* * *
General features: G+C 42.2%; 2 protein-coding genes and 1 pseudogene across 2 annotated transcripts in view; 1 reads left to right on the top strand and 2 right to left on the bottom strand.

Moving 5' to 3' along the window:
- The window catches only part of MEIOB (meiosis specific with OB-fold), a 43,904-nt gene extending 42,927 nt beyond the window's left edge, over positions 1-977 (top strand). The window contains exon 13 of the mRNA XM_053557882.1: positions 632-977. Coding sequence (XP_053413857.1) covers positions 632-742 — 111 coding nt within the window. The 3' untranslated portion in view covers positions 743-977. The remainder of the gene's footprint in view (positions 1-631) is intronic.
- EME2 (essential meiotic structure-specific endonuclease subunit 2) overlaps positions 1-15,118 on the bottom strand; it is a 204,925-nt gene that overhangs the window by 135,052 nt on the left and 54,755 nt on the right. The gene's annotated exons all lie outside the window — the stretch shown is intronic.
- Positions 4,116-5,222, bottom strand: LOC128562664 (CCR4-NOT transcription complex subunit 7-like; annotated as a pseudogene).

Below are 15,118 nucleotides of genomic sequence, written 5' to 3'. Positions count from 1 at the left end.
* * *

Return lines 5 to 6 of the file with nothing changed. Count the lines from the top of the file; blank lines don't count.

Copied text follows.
- Positions 4,116-5,222, bottom strand: LOC128562664 (CCR4-NOT transcription complex subunit 7-like; annotated as a pseudogene).

Below are 15,118 nucleotides of genomic sequence, written 5' to 3'. Positions count from 1 at the left end.